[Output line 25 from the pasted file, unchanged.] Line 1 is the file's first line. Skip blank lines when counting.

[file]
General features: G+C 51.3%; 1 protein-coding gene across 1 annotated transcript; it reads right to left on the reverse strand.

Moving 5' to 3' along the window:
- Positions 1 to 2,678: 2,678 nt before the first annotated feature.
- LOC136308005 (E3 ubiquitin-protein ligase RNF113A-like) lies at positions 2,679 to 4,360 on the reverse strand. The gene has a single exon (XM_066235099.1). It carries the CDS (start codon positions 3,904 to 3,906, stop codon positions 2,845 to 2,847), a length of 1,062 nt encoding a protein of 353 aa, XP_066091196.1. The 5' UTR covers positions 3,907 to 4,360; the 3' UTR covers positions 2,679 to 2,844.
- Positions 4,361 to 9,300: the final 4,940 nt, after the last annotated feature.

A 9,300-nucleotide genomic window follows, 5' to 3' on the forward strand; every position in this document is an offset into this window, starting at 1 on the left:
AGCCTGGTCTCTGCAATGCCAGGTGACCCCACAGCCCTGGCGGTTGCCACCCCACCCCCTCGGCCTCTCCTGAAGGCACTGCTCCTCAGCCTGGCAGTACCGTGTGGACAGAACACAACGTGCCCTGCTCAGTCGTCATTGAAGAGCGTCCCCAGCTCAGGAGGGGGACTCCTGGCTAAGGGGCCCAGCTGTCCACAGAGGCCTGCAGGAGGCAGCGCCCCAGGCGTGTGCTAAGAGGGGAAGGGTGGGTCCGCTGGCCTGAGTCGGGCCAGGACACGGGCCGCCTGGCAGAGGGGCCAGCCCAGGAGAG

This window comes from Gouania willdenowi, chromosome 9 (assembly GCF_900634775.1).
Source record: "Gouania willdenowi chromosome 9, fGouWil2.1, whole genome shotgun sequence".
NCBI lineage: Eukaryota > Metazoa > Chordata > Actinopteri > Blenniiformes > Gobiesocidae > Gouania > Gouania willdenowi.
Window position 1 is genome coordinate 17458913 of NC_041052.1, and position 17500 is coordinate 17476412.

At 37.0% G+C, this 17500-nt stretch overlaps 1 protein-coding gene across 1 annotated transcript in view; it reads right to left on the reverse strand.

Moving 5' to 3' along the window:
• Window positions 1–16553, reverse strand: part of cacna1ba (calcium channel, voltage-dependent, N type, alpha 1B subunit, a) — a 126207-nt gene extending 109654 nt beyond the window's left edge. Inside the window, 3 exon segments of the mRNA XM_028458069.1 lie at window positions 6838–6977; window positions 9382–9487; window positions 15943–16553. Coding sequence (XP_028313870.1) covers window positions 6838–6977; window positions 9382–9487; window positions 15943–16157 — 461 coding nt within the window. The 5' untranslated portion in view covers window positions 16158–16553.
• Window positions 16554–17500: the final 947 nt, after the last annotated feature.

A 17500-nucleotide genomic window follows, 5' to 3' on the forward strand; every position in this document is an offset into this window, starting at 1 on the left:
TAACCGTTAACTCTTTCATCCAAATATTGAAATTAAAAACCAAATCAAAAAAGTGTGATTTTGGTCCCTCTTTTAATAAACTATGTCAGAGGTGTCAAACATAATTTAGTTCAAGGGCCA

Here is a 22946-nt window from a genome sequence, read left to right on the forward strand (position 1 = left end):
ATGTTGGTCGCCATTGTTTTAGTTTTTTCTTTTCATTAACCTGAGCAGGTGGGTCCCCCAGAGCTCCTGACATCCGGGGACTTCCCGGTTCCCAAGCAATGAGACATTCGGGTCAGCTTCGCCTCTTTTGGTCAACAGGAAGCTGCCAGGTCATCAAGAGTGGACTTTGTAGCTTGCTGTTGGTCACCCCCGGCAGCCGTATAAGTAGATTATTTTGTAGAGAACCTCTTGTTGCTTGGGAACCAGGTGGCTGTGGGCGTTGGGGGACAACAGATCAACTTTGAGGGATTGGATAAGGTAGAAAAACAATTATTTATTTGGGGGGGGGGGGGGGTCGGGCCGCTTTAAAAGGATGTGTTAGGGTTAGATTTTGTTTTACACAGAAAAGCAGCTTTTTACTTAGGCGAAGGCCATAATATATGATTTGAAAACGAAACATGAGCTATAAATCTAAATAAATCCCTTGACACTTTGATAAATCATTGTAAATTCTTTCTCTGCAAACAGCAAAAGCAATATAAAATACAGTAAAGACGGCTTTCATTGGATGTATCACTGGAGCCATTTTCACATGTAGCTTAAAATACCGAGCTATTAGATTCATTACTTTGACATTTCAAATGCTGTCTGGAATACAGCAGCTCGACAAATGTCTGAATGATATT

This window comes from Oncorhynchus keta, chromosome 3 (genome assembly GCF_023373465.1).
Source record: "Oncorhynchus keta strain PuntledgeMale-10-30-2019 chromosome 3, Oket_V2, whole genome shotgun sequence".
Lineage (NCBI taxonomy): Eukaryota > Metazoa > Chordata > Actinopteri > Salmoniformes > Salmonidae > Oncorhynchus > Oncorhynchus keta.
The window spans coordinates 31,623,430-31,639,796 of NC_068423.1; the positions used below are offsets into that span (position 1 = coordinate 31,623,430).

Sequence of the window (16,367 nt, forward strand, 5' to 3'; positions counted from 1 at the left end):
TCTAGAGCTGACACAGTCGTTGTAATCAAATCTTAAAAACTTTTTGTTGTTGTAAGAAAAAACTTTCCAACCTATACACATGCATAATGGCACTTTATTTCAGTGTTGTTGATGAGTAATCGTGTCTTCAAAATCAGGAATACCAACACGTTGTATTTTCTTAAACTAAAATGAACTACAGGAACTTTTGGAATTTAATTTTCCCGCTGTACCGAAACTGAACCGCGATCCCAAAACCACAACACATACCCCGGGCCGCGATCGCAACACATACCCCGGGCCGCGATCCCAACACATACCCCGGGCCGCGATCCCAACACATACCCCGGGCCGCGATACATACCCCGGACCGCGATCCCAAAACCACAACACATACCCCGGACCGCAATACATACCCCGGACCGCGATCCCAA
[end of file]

TCTAGAGCTGACACAGTCGTTGTAATCAAATCTTAAAAACTTTTTGTTGTTGTAAGAAAAAACTTTCCAACCTATACACATGCATAATGGCACTTTATTTCAGTGTTGTTGATGAGTAATCGTGTCTTCAAAATCAGGAATACCAACACGTTGTATTTTCTTAAACTAAAATGAACTACAGGAACTTTTGGAATTTAATTTTCCCGCTGTACCGAAACTGAACCGCGATCCCAAAACCACAACACATACCCCGGGCCGCGATCGCAACACATACCCCGGGCCGCGATCCCAACACATACCCCGGGCCGCGATCCCAACACATACCCCGGGCCGCGATACATACCCCGGACCGCGATCCCAAAACCACAACACATACCCCGGACCGCAATACATACCCCGGACCGCGATCCCAA